For determining the representation of national priorities, we first estimated the proportion of each biome's total area that is protected. Biome types follow the classification from the most recent version of the map of Colombian Ecosystems (Figure S1) [16]. The insular biomes from the Caribbean and the Pacific were not included on these analyses. We first considered the protection under National protected areas and then estimated the protection under both National and Regional protected areas together. In this way we could examine how and where regional protected areas are complementing the protection by national protected areas.

Representation of biophysical variables

We analyzed the distribution of protected areas across Colombia relative to elevation [26], slope (derived from elevation data), species richness (amphibians, mammals, and breeding birds), agricultural suitability [27], distance to roads [28], and distance to urban areas [29]. We inverted the original agricultural suitability index so that it would indicate increasing suitability and be more intuitive. All of the above datasets were in raster (grid) format. We used ArcGIS 9.3 to harmonize projections, cell size (1 km2), and extent. We carried out all further analyses in the program R (version 2.8.1) [30].

We first binned each of the variables into discreet intervals (elevation: 100 m, slope: 1°, richness: 50 species, distance to roads: 5 km, distance to urban areas: 5 km, agricultural suitability: 1–8 increasing suitability index). For each of these variables we plotted the difference between the percent of Colombia's terrestrial land surface, and the percent of Colombia's protected area network at each interval. Doing this highlights the areas where Colombia's protected lands differ from what we would anticipate given the distribution of each variable across the country. Numbers of vertebrate species in each biome were extracted from richness maps compiled by Jenkins [31] from the Global Amphibian Assessment, the Global Mammal Assessment [6] and NatureServe, version 3.0 of the Birds of the Western Hemisphere [32].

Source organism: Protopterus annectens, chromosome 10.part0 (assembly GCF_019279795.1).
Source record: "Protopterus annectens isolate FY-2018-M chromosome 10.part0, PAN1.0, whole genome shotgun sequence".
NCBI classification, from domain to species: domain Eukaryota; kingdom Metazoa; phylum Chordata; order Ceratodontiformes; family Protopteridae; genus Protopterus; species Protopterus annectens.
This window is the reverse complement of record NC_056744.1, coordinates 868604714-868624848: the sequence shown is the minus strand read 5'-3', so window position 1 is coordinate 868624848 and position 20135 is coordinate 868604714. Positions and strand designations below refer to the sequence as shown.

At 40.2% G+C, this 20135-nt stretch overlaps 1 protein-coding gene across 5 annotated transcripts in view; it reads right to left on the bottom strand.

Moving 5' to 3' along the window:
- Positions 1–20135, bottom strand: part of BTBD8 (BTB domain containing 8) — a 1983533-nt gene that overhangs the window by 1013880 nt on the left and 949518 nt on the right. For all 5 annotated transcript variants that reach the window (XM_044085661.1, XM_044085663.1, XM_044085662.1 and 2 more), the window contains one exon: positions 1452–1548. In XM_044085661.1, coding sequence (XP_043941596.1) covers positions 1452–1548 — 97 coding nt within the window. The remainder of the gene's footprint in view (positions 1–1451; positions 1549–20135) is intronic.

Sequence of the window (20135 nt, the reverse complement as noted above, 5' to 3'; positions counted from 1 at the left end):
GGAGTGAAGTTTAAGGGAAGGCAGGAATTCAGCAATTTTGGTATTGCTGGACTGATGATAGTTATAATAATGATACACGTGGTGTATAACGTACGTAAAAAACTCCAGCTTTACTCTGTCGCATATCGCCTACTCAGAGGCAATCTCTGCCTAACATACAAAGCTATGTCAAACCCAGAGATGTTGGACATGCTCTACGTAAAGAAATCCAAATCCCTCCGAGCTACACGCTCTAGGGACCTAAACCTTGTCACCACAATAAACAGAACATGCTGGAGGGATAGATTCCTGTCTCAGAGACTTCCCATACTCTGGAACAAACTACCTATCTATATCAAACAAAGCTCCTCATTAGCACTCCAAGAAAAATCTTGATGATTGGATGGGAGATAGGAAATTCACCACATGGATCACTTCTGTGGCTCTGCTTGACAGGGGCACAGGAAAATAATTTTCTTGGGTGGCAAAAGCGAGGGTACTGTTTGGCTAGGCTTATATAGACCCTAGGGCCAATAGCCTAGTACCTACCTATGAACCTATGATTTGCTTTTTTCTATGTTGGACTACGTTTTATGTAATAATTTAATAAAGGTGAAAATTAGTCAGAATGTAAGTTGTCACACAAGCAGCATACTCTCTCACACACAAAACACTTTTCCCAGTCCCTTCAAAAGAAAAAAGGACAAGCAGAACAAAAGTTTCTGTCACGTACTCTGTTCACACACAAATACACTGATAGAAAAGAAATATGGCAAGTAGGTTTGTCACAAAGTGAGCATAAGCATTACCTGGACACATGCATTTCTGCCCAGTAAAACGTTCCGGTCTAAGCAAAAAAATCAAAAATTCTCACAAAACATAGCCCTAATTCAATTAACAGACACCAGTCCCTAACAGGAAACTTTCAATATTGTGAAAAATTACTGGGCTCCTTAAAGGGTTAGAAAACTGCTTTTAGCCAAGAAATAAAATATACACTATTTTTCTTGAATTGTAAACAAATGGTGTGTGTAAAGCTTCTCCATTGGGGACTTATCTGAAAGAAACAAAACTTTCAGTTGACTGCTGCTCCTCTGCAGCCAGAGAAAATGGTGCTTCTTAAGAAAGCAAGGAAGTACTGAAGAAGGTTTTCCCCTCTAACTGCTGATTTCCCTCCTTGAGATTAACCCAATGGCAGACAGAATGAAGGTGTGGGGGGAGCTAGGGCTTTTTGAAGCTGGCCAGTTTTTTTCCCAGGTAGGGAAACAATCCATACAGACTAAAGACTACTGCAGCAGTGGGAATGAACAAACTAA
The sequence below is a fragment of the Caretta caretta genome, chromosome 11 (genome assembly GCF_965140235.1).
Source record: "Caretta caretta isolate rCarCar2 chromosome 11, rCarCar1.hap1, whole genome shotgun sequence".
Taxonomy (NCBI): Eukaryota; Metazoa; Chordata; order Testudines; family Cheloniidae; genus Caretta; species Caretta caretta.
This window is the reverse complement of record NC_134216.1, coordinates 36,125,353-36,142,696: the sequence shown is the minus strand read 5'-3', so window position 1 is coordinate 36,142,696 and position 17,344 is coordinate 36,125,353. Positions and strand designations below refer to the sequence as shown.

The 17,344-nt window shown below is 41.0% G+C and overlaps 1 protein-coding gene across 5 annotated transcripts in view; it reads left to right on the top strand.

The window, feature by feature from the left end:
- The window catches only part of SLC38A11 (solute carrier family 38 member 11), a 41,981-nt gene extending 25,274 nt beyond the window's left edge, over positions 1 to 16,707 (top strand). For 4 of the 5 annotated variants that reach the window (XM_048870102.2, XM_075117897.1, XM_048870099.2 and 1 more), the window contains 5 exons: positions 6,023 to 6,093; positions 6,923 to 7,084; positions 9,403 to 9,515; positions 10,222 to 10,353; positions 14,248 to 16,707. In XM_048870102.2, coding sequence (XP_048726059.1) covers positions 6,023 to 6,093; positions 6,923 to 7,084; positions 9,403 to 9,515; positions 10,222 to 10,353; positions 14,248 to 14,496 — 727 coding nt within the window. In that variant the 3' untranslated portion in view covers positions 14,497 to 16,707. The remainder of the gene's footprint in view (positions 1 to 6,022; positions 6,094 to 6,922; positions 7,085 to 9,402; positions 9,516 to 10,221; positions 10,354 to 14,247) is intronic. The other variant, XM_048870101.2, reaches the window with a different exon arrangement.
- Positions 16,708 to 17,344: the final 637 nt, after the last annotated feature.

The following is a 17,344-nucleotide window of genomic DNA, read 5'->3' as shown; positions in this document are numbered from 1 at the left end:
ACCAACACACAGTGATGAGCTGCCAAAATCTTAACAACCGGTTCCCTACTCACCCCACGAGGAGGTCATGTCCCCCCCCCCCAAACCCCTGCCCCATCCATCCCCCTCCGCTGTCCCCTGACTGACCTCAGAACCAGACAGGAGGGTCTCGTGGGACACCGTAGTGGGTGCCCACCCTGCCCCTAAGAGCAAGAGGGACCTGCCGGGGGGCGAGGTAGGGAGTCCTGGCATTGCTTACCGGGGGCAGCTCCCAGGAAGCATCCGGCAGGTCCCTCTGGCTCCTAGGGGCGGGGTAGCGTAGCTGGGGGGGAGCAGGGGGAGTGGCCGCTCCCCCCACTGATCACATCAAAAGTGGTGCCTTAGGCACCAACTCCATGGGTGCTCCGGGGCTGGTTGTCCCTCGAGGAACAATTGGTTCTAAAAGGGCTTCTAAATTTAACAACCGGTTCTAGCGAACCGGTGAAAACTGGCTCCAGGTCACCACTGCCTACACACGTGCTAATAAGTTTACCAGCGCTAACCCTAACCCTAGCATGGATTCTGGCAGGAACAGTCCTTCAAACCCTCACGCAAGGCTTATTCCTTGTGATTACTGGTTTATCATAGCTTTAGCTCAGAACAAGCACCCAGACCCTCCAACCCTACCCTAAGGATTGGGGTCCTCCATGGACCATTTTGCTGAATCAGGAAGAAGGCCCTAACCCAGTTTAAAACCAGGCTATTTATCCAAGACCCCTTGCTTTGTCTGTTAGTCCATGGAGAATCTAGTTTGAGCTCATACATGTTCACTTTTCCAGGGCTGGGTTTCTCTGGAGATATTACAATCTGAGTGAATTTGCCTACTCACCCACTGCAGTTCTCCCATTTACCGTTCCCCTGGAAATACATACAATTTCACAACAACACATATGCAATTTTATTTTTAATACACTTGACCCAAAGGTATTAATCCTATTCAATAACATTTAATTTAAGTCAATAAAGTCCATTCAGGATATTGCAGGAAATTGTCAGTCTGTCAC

National Priority Biomes for Conservation

We established national priority biomes for conservation in Colombia using level of protection, degree of land cover transformation, and numbers of threatened species. To be a priority biome first required protection levels below 3%. Additionally, a biome must either have more than 70% of its natural land cover transformed by human activities [16], contain more than 12 threatened vertebrate species, or both. The cutoff for the number of threatened species corresponds to >50% of the maximum number for a single biome. The combination of protection level and land cover transformation is an approach similar to the one used for global crisis ecoregions [33]. The rationale is that areas that are experiencing high levels of land cover transformation and have low protection require immediate attention. Protecting these areas will contribute to preserving the diversity of biomes in the country, along with their characteristic fauna and flora. Additionally, extinction is irreversible, so protecting biomes with high concentrations of threatened species is a priority. We identify biomes that meet all three criteria as top national-level priorities.